Either he's grandstanding, or state Rep. Joe Atkins has had some bad experiences with textbooks and costs -- I assume during some period of teaching he said he's done.
At a state Office of Higher Education (OHE) presentation on textbook costs today, he told the other House higher education committee members:
College textbooks "are an outrageous, egregious ripoff -- and it’s getting worse."
He recalled pulling together his own material for when he taught, and said he'd regularly get calls from publishers offering him $100 to review one of their books.
He turned them down, he said, but asked, "Does that still go on?
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Another committee member replied: It happened to him as well.
Yeah, not much love for publishers in the room. A number of legislators seemed to focus on those companies' role in the problem of high costs, although the textbook report by the Office of Higher Ed -- which I reported on yesterday -- focuses more on what can be done here in Minnesota to help lower costs.
The gist of the report: There are too many national players out there for Minnesota to do much to change the whole cost system. Best thing for now is to make sure everyone involved follows recent textbook reforms and gets the word out to students early about what textbooks they need for each class. Earlier info means more time to shop around on the Internet for bargains, more time for bookstores to find more used books, etc.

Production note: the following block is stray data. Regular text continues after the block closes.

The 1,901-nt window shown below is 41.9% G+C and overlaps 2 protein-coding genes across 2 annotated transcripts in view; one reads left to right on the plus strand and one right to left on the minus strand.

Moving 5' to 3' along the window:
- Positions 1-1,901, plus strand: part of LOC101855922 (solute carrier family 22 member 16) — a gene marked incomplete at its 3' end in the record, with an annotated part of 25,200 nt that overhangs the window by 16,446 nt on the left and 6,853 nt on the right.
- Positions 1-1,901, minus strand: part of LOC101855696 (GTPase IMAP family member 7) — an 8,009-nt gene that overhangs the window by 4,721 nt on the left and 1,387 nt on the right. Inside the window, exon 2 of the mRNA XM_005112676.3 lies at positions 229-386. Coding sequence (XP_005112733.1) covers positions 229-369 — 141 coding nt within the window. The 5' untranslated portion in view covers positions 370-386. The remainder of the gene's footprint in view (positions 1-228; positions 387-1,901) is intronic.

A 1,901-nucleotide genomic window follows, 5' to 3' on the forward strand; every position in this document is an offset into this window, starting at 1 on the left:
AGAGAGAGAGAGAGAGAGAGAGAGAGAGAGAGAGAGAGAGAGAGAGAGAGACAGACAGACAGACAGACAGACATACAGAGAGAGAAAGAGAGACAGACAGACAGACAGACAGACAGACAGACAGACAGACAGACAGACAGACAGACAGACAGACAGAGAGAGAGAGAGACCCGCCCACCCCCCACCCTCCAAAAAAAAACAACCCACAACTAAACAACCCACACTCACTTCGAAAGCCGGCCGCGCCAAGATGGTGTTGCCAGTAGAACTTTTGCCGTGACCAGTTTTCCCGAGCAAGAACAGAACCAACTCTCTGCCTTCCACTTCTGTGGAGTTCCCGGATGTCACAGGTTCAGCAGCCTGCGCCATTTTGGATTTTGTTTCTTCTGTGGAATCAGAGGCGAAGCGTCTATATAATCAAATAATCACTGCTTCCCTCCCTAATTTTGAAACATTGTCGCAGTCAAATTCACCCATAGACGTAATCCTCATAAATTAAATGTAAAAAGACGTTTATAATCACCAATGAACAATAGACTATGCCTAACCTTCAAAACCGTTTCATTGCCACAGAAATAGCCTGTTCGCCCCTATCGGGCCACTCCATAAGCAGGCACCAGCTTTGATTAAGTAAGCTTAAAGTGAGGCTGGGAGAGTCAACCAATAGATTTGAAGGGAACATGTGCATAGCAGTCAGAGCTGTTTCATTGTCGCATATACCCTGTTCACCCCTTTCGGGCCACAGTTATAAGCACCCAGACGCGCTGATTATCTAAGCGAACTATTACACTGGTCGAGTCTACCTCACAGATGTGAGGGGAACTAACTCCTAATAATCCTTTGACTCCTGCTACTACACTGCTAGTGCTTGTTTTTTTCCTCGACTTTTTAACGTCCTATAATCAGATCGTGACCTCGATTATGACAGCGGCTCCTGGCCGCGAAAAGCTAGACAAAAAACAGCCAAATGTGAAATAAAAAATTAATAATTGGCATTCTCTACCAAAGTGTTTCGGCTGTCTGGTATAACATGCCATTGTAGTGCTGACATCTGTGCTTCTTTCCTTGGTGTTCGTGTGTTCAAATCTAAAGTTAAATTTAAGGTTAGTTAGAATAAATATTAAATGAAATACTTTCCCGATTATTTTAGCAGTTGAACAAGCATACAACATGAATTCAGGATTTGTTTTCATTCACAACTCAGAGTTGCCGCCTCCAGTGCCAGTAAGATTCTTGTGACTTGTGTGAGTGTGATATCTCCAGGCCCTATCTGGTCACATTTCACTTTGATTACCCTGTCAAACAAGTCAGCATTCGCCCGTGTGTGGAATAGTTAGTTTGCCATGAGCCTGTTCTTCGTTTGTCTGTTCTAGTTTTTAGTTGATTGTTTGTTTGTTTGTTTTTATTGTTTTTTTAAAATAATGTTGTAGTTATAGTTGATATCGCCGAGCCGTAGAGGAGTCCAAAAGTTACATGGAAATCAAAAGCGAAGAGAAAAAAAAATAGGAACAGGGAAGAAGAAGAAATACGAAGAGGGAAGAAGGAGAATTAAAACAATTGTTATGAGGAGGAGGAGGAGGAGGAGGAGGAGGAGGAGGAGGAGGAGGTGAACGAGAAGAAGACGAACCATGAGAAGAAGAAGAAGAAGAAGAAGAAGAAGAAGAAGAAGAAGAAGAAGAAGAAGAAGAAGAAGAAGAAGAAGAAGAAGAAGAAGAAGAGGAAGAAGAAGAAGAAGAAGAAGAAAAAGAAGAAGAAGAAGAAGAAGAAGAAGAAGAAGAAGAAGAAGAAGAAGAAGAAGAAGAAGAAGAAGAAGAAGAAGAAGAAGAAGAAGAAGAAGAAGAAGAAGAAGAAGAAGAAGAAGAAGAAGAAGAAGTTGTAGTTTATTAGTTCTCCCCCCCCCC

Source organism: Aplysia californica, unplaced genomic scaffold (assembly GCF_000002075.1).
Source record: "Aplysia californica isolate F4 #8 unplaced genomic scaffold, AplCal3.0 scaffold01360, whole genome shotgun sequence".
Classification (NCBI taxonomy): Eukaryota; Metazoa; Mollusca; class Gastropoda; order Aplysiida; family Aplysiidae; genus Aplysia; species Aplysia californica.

(The report suggested that professors are best positioned -- and could do a better job -- to choose textbooks with cost in mind and let students know ASAP what books they'll use.)
A few tidbits and points from today's session:
OHE policy analyst Tricia Grimes said they took one student's textbook load for a semester and shopped around, pricing all the options. Total cost ranged from $140 to $400 -- quite a difference -- though paying only $140 meant ordering books from many different Web sites, she said. (Time-consuming and potentially complicated, I'd expect.)
Grimes warned that although online deals sound great, students need to consider shipping time and cost, which could render delivery too late to be practical or eat into (or eliminate) savings.
Renting is on the rise, and the state is trying out a pilot rental program at a number of campuses. It's also looking at developing licensing for online versions of textbooks as well as custom textbooks, in which a professor might order only a few chapters out of a textbook.
A number of the new textbook options (such as e-Books) may seem cheaper, but students won't be able to sell them back the way they can with textbooks.
A large number of students still prefer textbooks, but that may change as e-Books develop.
Lack of competition among publishers isn't a problem.